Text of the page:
Adding a dermatology pharmacist to the care model improved continuity and access to specialty drugs, according to a presentation at the 2022 ASHP Summer Meetings and Exhibition.
The initiative extended a service model that succeeded previously in digestive health and rheumatology, according to lead author Youna Kang, PharmD, BCPS, a pharmacy resident at Yale New Haven Health in Woodbridge, Conn.
For the new initiative, Dr. Kang and her colleagues set a goal of phasing in five pharmacists and 2.5 technicians over a year, with three pharmacists aligned with specific dermatologists, regardless of practice sites. The study set several prescription target goals between Oct. 1 and Dec. 31, 2021, including 56 referrals (55 received), 77 prescriptions captured (44 predetermined), and 28 adjudicated or dispensed (37 predetermined).
“Our first pharmacist was implemented in the clinic six or seven months ago, in addition to the two implemented in March,” Dr. Kang told Pharmacy Practice News. “So, the data’s still young. We’re looking at how many patients are being referred to our pharmacist; how many prescriptions are sent to our health-system pharmacy; and how many of those we adjudicate and dispense. Sometimes we’re playing a little catchup to reach our target.”
Payor requirements have been a challenge, she noted. “A lot of patients are locked out because of insurance requirements and can’t fill with us. We’re hoping by the end of the fiscal year, we’re able to catch up to where we need to be.”
There also are clinical roadblocks to overcome in ambulatory outpatients, who typically present with psoriasis, eczema and alopecia, Dr. Kang noted. These diseases “are difficult to manage,” she said. “The population seemed like a good fit for what we could provide. They use a lot of medicines off-label, and many are high-cost specialty drugs that can be difficult to access. We tweaked the [care] model, based on discussions with our dermatology clinician champion who provided great feedback to make it fit for that population.”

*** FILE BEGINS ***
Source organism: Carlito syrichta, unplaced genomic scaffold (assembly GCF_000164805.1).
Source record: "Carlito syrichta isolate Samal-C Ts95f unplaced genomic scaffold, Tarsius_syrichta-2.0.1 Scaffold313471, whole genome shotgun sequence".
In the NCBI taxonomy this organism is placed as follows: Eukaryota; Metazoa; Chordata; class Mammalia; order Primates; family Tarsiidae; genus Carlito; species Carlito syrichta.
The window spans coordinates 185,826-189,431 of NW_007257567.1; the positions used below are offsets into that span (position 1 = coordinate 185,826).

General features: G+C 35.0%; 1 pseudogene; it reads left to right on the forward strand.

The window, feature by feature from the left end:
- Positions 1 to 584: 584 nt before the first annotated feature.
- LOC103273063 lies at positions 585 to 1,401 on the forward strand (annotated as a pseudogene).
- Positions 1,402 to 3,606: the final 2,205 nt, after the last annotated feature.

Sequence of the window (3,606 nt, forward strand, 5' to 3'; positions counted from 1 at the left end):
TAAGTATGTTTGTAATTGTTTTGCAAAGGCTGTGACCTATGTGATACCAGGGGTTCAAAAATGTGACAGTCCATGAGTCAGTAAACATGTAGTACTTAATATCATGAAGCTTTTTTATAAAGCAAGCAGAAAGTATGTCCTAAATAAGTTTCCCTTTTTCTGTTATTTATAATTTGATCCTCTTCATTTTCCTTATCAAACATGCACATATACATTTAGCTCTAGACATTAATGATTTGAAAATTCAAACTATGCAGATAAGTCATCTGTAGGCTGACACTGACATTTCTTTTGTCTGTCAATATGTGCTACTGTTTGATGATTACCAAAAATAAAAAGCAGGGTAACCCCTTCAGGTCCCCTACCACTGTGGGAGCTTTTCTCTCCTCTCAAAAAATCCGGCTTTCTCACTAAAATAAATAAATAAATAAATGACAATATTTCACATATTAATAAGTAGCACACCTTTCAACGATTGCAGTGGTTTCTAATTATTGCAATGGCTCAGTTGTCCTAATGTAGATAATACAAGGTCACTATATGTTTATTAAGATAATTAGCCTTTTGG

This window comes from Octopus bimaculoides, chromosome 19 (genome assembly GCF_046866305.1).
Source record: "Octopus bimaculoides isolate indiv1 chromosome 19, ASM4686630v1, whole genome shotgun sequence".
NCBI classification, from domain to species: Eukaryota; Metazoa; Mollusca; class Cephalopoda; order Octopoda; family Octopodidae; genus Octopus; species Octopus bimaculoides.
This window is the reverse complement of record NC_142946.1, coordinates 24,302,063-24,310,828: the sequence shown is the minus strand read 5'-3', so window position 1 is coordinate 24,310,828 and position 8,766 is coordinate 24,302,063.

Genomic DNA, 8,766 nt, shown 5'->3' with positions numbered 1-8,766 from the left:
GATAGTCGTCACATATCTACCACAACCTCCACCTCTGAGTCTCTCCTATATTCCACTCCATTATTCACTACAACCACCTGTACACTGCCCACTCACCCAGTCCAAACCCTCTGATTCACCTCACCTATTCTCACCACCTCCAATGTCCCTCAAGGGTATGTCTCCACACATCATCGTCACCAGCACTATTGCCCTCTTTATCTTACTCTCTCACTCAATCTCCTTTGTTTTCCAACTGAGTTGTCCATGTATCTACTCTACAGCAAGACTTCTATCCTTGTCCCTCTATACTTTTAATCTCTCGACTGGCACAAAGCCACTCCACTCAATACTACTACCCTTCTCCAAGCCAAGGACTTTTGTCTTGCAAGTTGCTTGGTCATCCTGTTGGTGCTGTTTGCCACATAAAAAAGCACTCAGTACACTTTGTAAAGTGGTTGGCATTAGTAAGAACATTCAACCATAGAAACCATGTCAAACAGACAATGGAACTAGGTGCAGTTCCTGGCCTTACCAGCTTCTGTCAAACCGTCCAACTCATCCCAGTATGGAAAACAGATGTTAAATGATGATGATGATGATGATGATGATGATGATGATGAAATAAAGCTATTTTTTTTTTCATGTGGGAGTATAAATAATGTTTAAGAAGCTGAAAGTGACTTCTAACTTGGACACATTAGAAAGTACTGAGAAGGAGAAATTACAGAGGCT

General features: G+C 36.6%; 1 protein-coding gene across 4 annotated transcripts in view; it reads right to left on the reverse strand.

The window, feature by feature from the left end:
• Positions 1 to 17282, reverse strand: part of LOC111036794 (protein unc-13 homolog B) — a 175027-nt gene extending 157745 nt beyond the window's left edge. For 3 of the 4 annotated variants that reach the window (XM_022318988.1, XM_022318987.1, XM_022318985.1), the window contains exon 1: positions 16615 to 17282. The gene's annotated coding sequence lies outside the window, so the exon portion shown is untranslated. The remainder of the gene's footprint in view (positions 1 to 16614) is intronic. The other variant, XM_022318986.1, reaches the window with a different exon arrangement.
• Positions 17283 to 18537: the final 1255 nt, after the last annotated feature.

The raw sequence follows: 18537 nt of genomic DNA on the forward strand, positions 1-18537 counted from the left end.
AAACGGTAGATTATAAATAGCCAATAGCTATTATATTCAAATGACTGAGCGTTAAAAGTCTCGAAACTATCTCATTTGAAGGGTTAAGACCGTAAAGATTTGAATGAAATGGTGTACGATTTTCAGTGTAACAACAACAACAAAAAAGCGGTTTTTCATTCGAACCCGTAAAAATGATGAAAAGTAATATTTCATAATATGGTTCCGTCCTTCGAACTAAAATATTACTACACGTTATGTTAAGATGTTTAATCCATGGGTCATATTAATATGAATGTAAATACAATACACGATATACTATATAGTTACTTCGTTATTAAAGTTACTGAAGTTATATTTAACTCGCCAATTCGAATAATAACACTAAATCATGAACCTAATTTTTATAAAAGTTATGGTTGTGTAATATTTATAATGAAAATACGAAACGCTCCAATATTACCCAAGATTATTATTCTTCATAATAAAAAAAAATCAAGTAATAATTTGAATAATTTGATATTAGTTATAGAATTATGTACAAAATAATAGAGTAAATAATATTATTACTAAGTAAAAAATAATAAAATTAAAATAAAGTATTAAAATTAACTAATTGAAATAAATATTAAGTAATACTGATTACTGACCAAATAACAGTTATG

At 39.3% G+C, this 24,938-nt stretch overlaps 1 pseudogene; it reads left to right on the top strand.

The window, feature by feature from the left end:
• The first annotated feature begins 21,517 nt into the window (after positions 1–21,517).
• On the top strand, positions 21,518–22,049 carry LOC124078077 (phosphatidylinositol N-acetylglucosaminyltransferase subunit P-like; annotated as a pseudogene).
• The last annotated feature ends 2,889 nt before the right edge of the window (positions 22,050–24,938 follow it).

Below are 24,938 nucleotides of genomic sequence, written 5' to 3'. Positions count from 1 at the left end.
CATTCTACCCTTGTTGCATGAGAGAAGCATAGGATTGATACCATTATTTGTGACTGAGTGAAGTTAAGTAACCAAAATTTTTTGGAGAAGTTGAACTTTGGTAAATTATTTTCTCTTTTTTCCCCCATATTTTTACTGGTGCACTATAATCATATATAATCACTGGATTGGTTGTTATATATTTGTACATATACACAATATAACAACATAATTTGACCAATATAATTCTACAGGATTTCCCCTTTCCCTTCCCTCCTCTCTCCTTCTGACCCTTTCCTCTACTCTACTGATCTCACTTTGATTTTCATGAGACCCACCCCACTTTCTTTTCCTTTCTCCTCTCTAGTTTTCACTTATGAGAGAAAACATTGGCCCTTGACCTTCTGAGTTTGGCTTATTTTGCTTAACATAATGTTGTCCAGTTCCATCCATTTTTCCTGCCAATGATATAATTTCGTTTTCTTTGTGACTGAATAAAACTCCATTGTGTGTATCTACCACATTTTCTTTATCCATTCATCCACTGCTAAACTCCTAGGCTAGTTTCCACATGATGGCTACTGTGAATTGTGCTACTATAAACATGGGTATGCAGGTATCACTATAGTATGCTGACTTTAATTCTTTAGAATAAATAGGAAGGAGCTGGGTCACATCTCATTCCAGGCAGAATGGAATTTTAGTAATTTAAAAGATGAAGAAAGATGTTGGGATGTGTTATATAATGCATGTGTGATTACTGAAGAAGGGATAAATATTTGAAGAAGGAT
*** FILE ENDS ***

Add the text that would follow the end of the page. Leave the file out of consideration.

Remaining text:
There were several barriers to achieving service outcomes. “The biggest limitation was the dermatology pharmacist wasn’t implemented until about November or early December, kind of end of the quarter of the fiscal year,” Dr. Kang said. “So, a lot of the data looks a little low for Q1, but it wasn’t a full quarter.”
As noted, insurance barriers also emerged, including delays in prior authorization (PA) approvals. Despite those delays, “we’ve exceeded the target for [PAs], but those dispensed prescriptions are the kind of limitations we’re running into. Some of the logistical things are not in our control because of time delays. So, there is still a little bit of a ramp-up we’re still doing.”
Future directions, Dr. Kang noted, include confirmation and assessment of clinical outcomes, continued optimization of the model, and expansion of services to additional dermatologists.
Assuming those results confirm the encouraging initial findings, Dr. Kang said she believes her team’s project can serve as a model for the implementation of an integrated dermatology pharmacist for other health systems.